Meditating means being here and now, a concept that is rather famous today. The problem with the here and now is that it’s a damn difficult status to sustain. I used to see it in my attempts of meditation in the past. I used to free my mind from useless thoughts and finally I would start to absorb the reality around: the green of the plants, the buzz of the insect flying behind me, the noise of a distant car. But time few seconds and I was lost in thoughts again: what do I eat later for dinner? …tomorrow I have to write to the accountant… And so on.
Each time, when I returned to here and now realizing that I just got lost in my thoughts, I would take it as a defeat, and I would give up for the frustration. Until I realized that, instead, this is exactly the practical mechanism of meditation.
Getting lost in thoughts is inevitable for an untrained mind. And the mind is always at work projecting useless thoughts: ruminations of past events, anticipations of future events, putting labels to everything we see.
But the real game is, once we get lost in these thoughts, to awaken and return here and now. Get lost and return here and now. Get lost and return here and now. Get lost and return here and now. Many times, in a similar way to when we train our muscles at the gym. I heard the journalist Dan Harris make this comparison, and it seemed very appropriate to me.
At the gym we train the muscles, by doing several repetitions lifting weights. In meditation we train the mind, returning several times here and now after we get lost in thoughts. Today I see meditation this way, and this is how I practice it, with the same spirit I adopt when I go to the gym.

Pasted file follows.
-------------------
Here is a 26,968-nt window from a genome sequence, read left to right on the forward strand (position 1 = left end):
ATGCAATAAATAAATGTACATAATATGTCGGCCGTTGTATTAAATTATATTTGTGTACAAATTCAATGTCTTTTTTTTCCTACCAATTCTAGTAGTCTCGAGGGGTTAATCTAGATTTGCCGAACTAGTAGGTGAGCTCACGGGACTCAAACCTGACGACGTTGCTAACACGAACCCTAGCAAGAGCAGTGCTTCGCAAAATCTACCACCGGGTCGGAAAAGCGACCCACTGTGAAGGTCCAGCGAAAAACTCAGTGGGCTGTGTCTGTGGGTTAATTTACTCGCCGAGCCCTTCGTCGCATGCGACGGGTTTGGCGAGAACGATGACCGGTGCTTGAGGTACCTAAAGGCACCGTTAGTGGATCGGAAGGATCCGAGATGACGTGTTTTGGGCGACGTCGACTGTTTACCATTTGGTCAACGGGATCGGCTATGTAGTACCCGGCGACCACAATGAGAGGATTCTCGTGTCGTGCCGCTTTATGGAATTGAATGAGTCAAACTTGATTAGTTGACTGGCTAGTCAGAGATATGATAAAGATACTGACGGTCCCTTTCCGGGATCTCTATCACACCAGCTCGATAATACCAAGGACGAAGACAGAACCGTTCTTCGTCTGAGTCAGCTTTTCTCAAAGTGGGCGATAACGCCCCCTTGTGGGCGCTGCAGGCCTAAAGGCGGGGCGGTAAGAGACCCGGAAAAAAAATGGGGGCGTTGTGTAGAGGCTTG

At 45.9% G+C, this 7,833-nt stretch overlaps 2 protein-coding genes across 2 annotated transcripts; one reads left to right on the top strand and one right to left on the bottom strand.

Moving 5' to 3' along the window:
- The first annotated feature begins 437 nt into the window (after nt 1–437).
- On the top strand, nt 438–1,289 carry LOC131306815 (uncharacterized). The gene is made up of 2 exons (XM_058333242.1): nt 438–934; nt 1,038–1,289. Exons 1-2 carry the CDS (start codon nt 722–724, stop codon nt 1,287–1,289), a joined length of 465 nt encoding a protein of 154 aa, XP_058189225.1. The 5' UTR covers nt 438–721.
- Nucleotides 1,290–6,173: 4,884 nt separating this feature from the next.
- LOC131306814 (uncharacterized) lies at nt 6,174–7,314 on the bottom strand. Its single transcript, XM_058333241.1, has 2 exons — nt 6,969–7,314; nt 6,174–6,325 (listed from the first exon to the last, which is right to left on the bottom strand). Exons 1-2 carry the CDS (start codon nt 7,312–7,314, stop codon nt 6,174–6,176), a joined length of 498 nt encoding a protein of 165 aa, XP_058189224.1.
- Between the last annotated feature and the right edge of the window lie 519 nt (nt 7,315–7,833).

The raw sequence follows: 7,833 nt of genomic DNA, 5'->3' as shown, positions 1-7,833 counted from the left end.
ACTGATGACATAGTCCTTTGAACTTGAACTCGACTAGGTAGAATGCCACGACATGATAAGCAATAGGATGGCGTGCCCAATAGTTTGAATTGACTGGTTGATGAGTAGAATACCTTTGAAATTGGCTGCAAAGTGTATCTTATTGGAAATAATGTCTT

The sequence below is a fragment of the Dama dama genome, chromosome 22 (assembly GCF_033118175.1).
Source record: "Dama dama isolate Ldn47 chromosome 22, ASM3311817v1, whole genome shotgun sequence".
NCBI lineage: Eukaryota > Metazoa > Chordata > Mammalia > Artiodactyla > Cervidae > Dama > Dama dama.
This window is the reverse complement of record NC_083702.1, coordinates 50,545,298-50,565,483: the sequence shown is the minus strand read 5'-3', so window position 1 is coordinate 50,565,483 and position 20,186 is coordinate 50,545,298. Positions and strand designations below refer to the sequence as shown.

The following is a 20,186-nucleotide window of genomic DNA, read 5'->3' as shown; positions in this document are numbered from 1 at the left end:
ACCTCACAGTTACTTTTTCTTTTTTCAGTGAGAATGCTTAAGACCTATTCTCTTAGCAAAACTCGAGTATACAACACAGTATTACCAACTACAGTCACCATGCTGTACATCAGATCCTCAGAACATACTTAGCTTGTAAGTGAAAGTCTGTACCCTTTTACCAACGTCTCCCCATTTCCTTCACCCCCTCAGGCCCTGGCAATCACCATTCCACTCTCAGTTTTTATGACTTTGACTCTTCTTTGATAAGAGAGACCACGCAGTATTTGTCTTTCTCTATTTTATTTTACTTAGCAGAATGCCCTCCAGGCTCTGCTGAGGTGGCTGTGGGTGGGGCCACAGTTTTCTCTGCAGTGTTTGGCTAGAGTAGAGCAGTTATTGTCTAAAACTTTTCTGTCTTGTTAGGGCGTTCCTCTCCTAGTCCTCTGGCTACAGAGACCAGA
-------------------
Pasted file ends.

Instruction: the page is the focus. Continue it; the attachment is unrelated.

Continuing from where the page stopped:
Again about the mind, some time ago I was discussing “spiritual” topics with a friend, and I asked him the following question: what do you think is the difference between consciousness and mind?
Even if in that period I was starting to be rather familiar with the two concepts, I had the tendency to confuse them, that’s why I asked his opinion. His answer was simple: he said that in his view the mind is a creation of consciousness. I reflected on these words several times later, and yes, now it seems obvious to me that this is exactly the difference.
So according to this view, consciousness is a “greater” concept and the mind a “smaller” concept. Consciousness created the mind as a tool and gave it us to use it, similarly to the physical body, but with the difference that the mind is impalpable.
Even if for many this revelation may be a banality, I think that for me it’s been very useful to see this triangular structure: cosciousness above, body and mind below as tools to be used.
It’s very useful especially in relation with the mind, since I’ve often forgot its presence in the past (and I still forget): for the fact that it’s impalpable, for the type of education I received, and for the type of society I live in.
Remembering that the mind is there made me want to study it and search for information about it, and this helped me reach interesting concepts, for example the idea that not only an individual mind exists, but also a collective mind. On a more practical level instead it made me want to train it, from here the interest in meditation.
Needless to say, after a certain amount of training, today my mind is still a mess (I suspect that it’s a mess for many people however), but I am confident that it will also get some abs sooner or later.
Notes: The book to read to understand the concept of here and now is The power of now by Eckhart Tolle. This article was originally published on July 7, 2016 in italian, this is its translation in english.